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Director Defends Controversial Film About Murdered Toddler, Won’t Pull It From the Oscars

The director of Oscar-nominated short film “Detainment,” about the notorious murder of a British toddler, has defended his film and said he will not withdraw it from the Oscars race, despite the demands of the boy’s family and tens of thousands of petitioners.

Instead of unalloyed elation over the Academy’s recognition of his film, Irish director Vincent Lambe has found himself at the center of a media firestorm in the U.K. The family of the murdered 2-year-old, James Bulger, has expressed its anguish over “Detainment,” and a petition demanding that it be pulled from Oscar contention has now been signed by 130,000 people.

“I understand the film at the moment is causing upset to the family and that’s probably the hardest thing for me to deal with now because I have so much sympathy for [them],” Lambe told Variety in an interview. “But I think it’s an important film, and if we were to withdraw it from the Oscars, it would defeat the whole purpose of making the film in the first place.

“I do think there was an honest purpose behind the film. I think it’s a very important film for people to see. It’s entirely factual. It’s not meant as a piece of entertainment, but if it goes even a small step to [effect] social change, I think it will have been worth making.”

The 1993 murder of James Bulger by two 10-year-old boys, who tortured the toddler before killing him, remains one of the most notorious crimes in modern British history. James’ mother, Denise Fergus, told Britain’s ITV on Thursday that “Detainment” had made her relive the nightmare of losing her son and that she couldn’t understand why Lambe had made the film.

“I think it shouldn’t get the Oscar,” Fergus said, adding: “And if he feels that strongly about hurting the family, then I think he should pull it himself.”

The film has been well-received critically and garnered several awards. It uses transcripts from police interviews with the killers and other records to re-enact James’ abduction from a Liverpool shopping mall and the interrogation of the two boys who lured him to his death. Lambe acknowledged that he expected “a certain amount of public backlash” to his film, but said he was “unprepared for people to start saying things about the film that are just untrue.”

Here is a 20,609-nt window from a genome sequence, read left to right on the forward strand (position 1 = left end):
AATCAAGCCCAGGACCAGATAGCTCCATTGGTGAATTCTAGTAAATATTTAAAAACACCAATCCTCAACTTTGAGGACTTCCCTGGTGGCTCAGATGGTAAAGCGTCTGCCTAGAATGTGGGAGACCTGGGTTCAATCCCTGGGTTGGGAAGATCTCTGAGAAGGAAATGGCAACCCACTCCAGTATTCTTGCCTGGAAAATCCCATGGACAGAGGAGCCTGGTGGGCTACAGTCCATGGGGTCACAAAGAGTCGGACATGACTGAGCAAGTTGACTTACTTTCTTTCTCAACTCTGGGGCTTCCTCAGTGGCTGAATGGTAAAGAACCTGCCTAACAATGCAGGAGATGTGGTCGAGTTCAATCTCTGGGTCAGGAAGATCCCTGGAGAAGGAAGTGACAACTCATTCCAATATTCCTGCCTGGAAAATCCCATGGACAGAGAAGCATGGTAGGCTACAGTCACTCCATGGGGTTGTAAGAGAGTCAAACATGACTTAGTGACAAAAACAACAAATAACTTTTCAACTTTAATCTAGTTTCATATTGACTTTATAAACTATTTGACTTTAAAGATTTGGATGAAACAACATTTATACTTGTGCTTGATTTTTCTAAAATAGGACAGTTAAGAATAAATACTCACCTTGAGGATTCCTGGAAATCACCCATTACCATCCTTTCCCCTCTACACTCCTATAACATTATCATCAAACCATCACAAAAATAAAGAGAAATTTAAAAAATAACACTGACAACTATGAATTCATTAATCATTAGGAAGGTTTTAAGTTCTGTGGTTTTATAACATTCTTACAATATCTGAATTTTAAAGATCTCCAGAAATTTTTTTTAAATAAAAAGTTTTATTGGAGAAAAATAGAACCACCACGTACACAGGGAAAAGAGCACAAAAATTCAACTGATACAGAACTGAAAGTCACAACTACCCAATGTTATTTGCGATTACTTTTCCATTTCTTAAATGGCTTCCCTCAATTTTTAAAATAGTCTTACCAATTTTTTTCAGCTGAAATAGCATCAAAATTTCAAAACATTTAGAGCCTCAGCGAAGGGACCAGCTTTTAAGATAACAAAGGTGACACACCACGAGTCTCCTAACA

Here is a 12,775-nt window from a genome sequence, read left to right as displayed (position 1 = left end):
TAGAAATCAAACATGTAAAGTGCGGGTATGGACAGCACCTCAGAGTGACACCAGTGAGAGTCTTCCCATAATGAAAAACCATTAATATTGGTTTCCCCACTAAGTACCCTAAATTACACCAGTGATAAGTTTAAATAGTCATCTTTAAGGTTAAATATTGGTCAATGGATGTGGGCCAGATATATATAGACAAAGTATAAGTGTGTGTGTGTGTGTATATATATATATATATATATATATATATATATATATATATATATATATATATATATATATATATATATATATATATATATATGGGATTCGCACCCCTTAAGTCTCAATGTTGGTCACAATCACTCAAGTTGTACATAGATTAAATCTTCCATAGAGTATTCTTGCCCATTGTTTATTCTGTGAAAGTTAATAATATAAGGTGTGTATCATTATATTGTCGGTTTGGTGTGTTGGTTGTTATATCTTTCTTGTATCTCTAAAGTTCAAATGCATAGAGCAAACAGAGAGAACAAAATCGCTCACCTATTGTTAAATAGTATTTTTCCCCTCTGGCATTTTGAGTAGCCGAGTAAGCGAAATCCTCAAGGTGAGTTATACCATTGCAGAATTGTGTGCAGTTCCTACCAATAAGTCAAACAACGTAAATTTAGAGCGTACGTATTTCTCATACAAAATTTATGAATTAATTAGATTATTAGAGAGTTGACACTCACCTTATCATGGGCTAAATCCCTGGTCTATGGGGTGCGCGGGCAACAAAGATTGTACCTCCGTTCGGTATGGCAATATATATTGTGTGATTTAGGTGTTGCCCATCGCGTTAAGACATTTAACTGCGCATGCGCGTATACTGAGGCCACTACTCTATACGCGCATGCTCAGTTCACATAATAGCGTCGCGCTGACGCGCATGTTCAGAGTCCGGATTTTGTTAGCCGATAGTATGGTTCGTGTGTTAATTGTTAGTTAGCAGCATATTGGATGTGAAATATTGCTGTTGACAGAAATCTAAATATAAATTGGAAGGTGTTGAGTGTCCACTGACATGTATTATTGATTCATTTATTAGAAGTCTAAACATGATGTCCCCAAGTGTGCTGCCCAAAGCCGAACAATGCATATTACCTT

“That’s the hardest thing to counteract now, because most people that are hearing these things just haven’t seen the film and are understandably outraged,” he said. “It’s important for people to understand there are no graphic details in the film. There’s no reconstruction of the murder whatsoever.”

Whether many people, at least in the British Isles, will have the chance to see the film and draw an informed conclusion remains to be seen. The producers expect it to be broadcast on Irish pubcaster RTE, but RTE said that that has not been confirmed. In the U.K., Curzon regularly screens the Oscar-nominated shorts in compilation but said it had not made a decision on whether “Detainment” will be shown.

Much of the public outrage centers on two elements: that the film allegedly humanizes the perpetrators of such a horrific crime and that Lambe did not tell James’ family he was making the film. The woman who launched the petition demanding that the Oscar nomination be rescinded called Lambe’s project “heartless.”

“I wanted to meet with them personally [afterwards] to explain why we made the film and why we didn’t get in touch sooner,” Lambe told Variety. “It’s because there’s more than one perspective on the case, and we wanted to make a film that was entirely factual. We didn’t want to be putting an opinion on it. For that reason, we decided not to meet with any of the families involved and rely solely on interview transcripts and factual material.”

But he does have some regrets. “I do regret not consulting the family and just letting them know that the film was going to be released,” Lambe said. “Suddenly, it made the Oscars shortlist and became big news.”

He makes no apology for humanizing the boys. “It shows them as they were as two 10-year-old boys and human beings, and if people can’t accept the fact they were human beings, they’ll never begin to understand what could have led these 10-year-old boys to commit such a crime,” he said.

Both killers were released from juvenile detention in 2001 upon turning 18. One has since been re-arrested on suspicion of owning child pornography, among other offenses.

Lambe said that he “wouldn’t change anything that’s in the film, as I had years and years to think about it and how to make it.”

He also insisted that he would not be benefiting economically from “Detainment.” Shot over six days, the film was self-financed and cost about £40,000 ($52,000). “I haven’t made a penny on this film, and I don’t think anybody on the film intends to profit from it,” Lambe said.

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